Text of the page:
• After the concrete surface has dried and RadonSeal has initially cured, plug the weeping holes with caulk, epoxy, or a concrete patching compound.
Tip – Good ventilation after the application or using a fan, dehumidifier, or heater will help, particularly in damp areas, to evaporate water from the sealer so that it can react and cure before the next big rain. If you are dealing with excessive ground water due to heavy rains and snow melt, it may be in your best interest to hold off sealing the concrete till drier weather returns.
When To Use RadonSeal & Ion-Bond Armor Combination
Combining Waterproofing Sealers – The combination of using RadonSeal Plus followed by Ion-Bond Armor Elastomeric Concrete Sealer provides the tightest possible seal for poured concrete and concrete blocks. Ion-Bond Armor is also a penetrating sealer which chemically bonds with RadonSeal forming a a strong waterproof membrane below the surface of concrete.
It is strongly recommended for more challenging applications such as; cinder blocks foundation walls, concrete blocks that have consistently seeped water in the past (leached out blocks), thin concrete, sandstone basement walls, or before framing basement walls.
Not all basements and blocks are the same! There is a possibility that RadonSeal Plus alone, may not completely suffice for overly porous or leached out blocks (read about Lightweight CMU's below). Such blocks may show improvement after using RadonSeal, but can still dampen after heavy rainfalls. If the surface of the concrete blocks still get wet after applying RadonSeal, or if you want to guarantee the result to your customers, use Ion-Bond Armor Subsurface Concrete Sealer in combination with RadonSeal Plus.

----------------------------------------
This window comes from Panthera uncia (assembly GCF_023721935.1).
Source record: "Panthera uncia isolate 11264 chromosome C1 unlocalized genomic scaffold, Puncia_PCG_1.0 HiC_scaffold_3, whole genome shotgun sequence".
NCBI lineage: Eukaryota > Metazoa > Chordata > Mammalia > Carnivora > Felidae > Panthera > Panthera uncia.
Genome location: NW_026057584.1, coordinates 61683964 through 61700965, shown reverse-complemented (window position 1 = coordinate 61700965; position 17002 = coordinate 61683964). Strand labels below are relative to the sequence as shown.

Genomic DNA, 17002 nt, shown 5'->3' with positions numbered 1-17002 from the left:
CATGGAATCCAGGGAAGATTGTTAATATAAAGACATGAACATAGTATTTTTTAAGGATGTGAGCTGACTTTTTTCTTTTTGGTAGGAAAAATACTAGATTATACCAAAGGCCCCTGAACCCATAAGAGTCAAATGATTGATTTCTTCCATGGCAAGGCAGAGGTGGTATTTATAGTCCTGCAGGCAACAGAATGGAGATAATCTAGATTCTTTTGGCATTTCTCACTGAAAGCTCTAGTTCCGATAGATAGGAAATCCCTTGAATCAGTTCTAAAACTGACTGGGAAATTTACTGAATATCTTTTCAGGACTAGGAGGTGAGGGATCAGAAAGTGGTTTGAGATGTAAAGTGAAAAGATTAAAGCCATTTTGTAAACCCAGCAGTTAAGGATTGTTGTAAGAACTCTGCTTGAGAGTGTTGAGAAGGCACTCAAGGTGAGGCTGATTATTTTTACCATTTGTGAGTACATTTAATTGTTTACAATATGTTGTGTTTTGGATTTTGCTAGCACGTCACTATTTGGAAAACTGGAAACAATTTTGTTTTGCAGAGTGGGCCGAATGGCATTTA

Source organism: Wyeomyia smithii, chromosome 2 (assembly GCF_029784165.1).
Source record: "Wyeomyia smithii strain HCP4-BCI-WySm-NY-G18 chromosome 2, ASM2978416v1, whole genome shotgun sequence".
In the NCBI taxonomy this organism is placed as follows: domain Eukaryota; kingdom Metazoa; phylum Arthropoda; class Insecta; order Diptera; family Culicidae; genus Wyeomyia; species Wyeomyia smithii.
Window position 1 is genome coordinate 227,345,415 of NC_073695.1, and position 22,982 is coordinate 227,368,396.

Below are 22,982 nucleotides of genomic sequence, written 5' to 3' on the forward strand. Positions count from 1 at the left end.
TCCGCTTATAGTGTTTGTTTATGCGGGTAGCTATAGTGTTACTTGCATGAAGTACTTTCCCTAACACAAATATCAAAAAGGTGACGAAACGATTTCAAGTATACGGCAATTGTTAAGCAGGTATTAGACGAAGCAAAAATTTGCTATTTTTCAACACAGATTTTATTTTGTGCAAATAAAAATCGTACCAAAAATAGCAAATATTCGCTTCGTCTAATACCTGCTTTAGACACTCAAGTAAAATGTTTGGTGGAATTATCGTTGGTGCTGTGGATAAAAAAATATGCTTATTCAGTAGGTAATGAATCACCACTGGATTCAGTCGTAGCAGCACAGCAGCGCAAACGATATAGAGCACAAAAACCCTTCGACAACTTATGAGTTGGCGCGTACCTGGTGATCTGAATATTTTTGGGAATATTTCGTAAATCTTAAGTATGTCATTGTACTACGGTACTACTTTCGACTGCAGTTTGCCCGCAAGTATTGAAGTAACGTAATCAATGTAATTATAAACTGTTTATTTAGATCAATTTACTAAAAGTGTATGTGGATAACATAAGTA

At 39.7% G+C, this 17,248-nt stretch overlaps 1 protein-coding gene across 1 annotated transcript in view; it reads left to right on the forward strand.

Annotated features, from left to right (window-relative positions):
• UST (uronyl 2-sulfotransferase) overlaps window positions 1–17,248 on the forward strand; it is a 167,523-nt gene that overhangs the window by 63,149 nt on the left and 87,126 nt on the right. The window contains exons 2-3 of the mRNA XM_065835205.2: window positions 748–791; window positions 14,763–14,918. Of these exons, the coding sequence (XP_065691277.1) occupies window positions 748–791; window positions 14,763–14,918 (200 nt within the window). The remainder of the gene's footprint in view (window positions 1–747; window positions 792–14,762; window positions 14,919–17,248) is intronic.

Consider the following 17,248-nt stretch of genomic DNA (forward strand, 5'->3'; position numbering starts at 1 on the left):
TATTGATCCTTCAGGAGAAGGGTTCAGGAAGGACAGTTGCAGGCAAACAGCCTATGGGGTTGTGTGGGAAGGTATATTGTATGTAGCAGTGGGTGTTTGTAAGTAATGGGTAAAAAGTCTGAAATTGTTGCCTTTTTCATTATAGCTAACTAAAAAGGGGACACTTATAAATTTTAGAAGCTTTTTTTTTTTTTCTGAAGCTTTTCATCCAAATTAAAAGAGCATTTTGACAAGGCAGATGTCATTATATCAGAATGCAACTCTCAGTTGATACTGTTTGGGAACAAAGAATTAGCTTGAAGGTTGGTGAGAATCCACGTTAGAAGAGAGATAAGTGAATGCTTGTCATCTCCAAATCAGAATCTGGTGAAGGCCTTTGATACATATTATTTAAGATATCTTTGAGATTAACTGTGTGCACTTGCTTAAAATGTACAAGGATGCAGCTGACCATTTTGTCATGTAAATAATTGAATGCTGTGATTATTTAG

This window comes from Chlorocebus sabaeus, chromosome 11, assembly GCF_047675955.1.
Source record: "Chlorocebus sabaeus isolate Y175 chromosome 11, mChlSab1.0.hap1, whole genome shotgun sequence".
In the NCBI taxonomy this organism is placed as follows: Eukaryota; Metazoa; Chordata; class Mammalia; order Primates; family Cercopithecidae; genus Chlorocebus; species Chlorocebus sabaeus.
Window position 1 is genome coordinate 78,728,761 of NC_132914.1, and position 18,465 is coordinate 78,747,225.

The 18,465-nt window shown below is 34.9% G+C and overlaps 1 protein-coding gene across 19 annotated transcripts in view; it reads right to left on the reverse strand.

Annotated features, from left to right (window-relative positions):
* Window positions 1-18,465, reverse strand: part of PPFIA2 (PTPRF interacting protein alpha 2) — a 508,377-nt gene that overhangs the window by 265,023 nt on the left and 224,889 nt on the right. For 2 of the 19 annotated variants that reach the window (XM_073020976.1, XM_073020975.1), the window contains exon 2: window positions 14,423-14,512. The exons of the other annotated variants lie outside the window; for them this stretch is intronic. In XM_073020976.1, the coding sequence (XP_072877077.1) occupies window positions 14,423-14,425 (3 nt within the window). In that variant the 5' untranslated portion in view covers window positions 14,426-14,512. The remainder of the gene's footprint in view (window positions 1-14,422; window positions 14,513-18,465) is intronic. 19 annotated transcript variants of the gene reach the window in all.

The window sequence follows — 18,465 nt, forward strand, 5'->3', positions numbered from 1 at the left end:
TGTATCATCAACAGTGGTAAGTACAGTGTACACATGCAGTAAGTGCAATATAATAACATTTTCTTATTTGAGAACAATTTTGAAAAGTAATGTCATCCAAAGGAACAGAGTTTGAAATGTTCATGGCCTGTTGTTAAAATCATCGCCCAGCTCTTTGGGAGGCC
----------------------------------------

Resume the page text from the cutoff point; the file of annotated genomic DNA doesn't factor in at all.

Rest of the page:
Applying Ion-Bond Armor – Allow RadonSeal Plus to cure for at least 10 days after application. This will give RadonSeal enough time to initially cure inside the concrete. If RadonSeal purges efflorescence or salts from within the concrete, remove when needed (RadonSeal Instructions). Make sure the concrete is thoroughly dry (use a fan if needed). After 10 days, apply a wetting application of Ion-Bond Armor (Ion-Bond Armor Instruction).
Waterproofing Lightweight CMU's
Lightweight Split Face and Haydite Blocks are dry-pressed blocks made with little or no cement. Used commonly for above-grade construction as decorative blocks, facades, retaining walls, garden boxes, and hardscape. Since RadonSeal relies on hydroxide produced as a result of the cement curing process, as the cement content decreases, the ability for RadonSeal to properly work also decreases.
When sealing CMUs with low-cement content, the appropriate sealers of choice would be our LastiSeal Brick & Masonry Sealer or DryWay Water-Repellent Sealer. Chemically different, both sealers share similar characteristics. Both will penetrate and plug the pores of the blocks below the surface, waterproofing the substrate against rain water.
Prevention Pays Off
Prevention is Better Than Cure! It is much easier for waterproofing sealers, paints and membranes to work on blocks before they start leaking! Long-term water seepage dissolves lime and salts, which shows up as efflorescence. Leaching enlarges the pores in concrete and further speeds up the seepage, leaving hard-to-seal leached out blocks.